• The manual blowout valve [0071] 124 for the steam generator 106 is primarily used for maintenance purposes. In a preferred embodiment of the present invention, the manual blowout valve 124 is located below the steam generator 106 and is only used when the apparatus is turned off. The manual blowout valve 124 can be opened only after connecting one end of a high temperature flexible hose to it. The other end of the hose should be submerged in a separate drainable tank that is partially filled with cold water. The manual blowout valve 124 and hose allow a user to purge the steam generator 106 of all hot water and steam in a safe and efficient manner.
  • Referring again to FIG. 6, steam produced by the steam generator [0072] 106 travels in a path 300 to the separate cooking chambers 120. However, before steam is allowed to enter the cooking chambers 120, food must be introduced into cooking chambers. Preferably, an automated process introduces the food, but food may also be placed manually in the chambers. Prior to introducing food into a cooking chamber 120, the PLC brings the lower slide gate 118 to a closed position. The PLC switches the lower gear motor 119 on and the motor then push the lower slide gate 118 through rails until the gate is tightly closed against a cooking chamber 120. A magnetic switch 127 corresponding with the lower slide gate 118 indicates to the PLC the open and closed positions of the gate.
  • Once the lower slide gate [0073] 118 of a cooking chamber 120 is closed, food may then be introduced. After food is introduced into the cooking chamber 120, the PLC then brings the upper slide gate 112 to a closed position and the lower slide gate 118 maintains its closed position as well. Again, the PLC switches the upper gear motor 113 on and the motor then pushes the upper slide gate 112 through rails until the gate is tightly closed against the cooking chamber 120. A magnetic switch 127 corresponding with the upper slide gate 112 indicates to the PLC the open and closed positions of the gate. At this point, the cooking chamber 120 is hermetically closed.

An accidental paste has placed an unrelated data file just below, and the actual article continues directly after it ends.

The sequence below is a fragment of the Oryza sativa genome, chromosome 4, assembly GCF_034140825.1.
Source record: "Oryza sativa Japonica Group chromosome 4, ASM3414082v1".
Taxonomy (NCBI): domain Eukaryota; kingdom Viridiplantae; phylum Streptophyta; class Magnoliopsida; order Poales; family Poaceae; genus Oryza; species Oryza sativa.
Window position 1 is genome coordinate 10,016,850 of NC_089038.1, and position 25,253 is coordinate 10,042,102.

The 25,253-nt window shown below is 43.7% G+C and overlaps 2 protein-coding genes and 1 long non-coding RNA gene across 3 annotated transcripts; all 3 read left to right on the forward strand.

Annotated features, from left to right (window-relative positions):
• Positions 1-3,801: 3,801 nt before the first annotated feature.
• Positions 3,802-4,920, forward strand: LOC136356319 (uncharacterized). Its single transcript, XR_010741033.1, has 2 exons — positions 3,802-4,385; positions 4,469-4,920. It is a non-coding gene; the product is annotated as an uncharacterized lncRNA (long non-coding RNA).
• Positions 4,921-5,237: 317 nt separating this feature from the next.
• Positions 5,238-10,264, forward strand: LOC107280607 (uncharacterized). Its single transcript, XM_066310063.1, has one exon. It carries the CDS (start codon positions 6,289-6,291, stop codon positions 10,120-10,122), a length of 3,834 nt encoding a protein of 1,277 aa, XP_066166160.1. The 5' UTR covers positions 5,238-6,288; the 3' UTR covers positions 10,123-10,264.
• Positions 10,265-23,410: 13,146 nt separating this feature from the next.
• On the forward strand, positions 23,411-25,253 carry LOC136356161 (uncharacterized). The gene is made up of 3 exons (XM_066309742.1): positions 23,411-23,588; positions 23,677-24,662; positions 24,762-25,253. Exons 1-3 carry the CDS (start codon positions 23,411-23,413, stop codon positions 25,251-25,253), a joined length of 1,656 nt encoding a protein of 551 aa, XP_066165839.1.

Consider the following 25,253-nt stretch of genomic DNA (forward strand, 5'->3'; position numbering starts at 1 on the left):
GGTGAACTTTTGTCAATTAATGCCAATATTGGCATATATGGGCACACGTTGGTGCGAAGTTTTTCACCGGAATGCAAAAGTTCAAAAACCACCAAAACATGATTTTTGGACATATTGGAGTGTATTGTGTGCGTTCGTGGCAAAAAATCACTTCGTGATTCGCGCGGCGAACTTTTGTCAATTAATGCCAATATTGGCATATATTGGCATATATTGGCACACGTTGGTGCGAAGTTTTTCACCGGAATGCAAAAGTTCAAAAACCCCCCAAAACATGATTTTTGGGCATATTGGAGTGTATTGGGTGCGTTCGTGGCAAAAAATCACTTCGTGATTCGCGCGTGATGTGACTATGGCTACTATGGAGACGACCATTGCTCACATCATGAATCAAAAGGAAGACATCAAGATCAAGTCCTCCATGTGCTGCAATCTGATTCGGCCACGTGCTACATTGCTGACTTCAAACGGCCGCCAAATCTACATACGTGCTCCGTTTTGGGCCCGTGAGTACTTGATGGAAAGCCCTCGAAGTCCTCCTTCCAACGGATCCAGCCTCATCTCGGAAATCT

• Once the magnetic switches [0074] 127 associated with the upper 112 and lower slide 118 gates simultaneously indicate closed positions to the PLC, the PLC switches an upper solenoid valve 114 open. In the preferred embodiment of the present invention, the PLC switches the valve open for four seconds, but the time may be varied depending on the size of the cooking chamber 120, type of food being cooked, and the amount of cooking desired. Water that is unable to gain access to the make-up-tank 104 follows a path 200 to the cooking chambers 120, but must first pass through the upper solenoid valves 114. The quantity of water introduced into each cooking chamber 120 is determined solely by amount of time that the upper solenoid valve 114 is open. The cooking chamber 120 now possesses food and water mixed together.
  • Immediately after an upper solenoid valve [0075] 114 is closed, the PLC switches the lower solenoid valve 111 of the same cooking chamber 120 to an opened position. The steam enters into the cooking chamber 120 and comes into contact with the food and water mixture. The steam raises the water temperature, which in turn cooks the food. The PLC keeps the lower solenoid valve 111 open for a certain amount of time until the water temperature inside the cooking chamber 120 exceeds boiling temperature. Preferably, the temperature exceeds 212 degrees Fahrenheit. In the preferred embodiment of the present invention, the path of steam 300 is introduced to the bottom of the cooking chambers 120 so that both food and water temperatures are raised at the same time. This is important to the cooking consistency of the food. A needle valve 140 is placed at each steam inlet to each cooking chamber 120. The needle valves 140 control the flow of steam and prevent sudden drops of pressure in the steam generator 106 when all the cooking chambers 120 need steam at the same time. The needle valves 140 also prevent sudden steam flow in the cooking chambers 120 when one chamber is being used to cook.
  • Following closure of a lower solenoid valve [0076] 111, a venting solenoid valve 116 to the same cooking chamber 120 is switched open by the PLC to release pressure. The released pressure is excess steam and this steam follows a vent path 400 to the make-up-tank 104. The vented steam travels through the coil 117 in the make-up-tank 104 and out to a drain when condensed. As described previously, the vented steam serves to preheat the water in the tank. A check valve 120 is placed at each venting outlet to prevent pressure from backing up into the cooking chamber 120 especially from other cooking chambers. Check valves may also be placed at the steam inlet of each chamber to prevent steam back flow between the cooking chambers, and back to the steam generator 106.